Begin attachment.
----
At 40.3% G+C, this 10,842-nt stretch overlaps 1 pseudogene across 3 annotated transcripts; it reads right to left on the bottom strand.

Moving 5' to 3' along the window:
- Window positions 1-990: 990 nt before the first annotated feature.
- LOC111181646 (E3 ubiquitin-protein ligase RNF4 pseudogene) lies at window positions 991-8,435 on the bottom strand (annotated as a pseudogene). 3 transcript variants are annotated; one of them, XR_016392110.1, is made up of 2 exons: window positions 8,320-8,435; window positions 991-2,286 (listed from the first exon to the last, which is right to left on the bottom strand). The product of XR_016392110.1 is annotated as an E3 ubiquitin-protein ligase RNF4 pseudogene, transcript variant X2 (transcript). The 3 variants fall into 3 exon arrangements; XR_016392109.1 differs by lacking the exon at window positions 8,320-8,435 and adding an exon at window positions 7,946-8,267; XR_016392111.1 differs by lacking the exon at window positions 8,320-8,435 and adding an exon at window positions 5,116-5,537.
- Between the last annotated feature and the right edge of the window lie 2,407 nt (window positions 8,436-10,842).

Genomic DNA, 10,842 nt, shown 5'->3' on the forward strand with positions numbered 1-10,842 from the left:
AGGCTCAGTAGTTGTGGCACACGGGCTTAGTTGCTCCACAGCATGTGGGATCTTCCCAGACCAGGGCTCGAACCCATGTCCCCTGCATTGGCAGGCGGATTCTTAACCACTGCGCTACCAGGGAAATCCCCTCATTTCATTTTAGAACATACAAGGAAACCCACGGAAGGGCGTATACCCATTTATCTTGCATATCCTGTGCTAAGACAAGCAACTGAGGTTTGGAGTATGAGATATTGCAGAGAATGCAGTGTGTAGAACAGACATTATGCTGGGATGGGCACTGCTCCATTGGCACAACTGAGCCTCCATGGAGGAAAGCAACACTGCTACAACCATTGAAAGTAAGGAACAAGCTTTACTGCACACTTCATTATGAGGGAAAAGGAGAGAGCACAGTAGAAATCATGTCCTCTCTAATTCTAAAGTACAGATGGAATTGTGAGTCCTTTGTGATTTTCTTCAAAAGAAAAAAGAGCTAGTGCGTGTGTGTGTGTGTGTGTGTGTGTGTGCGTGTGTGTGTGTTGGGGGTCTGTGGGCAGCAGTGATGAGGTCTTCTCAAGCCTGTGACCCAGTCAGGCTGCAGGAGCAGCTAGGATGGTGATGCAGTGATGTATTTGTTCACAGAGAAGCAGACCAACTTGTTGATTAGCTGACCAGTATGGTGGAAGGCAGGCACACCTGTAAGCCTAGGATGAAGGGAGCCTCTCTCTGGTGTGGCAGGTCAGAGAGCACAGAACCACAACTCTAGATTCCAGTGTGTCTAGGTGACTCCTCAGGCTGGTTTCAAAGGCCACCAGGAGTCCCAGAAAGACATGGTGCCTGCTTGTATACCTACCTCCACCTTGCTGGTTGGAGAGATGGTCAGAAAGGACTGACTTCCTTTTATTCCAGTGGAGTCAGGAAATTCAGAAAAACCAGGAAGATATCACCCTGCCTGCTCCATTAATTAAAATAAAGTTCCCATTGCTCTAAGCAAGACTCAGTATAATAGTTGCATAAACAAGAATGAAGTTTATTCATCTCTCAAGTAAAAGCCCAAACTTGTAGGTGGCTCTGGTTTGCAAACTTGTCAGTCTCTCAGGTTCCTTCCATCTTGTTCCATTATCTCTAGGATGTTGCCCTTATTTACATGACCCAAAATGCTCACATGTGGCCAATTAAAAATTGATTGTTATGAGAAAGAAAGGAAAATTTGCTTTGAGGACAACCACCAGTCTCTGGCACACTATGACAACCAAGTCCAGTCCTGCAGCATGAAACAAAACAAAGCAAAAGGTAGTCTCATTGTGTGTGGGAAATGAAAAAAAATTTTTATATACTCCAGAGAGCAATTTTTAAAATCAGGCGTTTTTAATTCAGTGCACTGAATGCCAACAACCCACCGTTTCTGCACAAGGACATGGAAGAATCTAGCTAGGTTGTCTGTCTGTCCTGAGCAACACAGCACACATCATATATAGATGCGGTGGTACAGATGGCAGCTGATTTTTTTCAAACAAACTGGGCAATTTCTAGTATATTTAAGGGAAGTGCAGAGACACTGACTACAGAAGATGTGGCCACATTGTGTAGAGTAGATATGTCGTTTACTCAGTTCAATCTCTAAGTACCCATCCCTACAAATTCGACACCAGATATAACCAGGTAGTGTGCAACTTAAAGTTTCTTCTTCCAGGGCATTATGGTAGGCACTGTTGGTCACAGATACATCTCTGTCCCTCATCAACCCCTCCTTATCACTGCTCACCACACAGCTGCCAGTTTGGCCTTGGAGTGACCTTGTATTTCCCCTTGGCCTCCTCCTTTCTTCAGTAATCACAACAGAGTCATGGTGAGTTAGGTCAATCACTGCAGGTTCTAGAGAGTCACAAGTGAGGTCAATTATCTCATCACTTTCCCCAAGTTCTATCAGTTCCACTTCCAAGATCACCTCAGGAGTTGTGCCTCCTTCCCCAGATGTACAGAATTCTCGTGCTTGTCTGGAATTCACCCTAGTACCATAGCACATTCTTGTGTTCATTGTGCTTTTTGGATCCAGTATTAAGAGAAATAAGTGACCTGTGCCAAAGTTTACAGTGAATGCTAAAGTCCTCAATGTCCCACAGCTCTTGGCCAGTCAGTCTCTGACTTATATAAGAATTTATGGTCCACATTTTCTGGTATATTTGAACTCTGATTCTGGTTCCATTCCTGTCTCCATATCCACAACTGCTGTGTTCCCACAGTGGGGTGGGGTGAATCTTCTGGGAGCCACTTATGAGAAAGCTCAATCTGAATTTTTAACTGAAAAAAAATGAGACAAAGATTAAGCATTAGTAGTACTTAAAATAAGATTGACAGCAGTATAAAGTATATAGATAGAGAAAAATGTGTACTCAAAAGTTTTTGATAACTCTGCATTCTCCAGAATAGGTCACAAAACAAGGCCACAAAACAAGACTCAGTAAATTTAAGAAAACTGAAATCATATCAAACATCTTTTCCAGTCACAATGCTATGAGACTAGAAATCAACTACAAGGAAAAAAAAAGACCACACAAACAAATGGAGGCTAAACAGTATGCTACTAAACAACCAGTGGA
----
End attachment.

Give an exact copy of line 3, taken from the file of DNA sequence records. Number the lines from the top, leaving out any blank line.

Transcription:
- Window positions 1-990: 990 nt before the first annotated feature.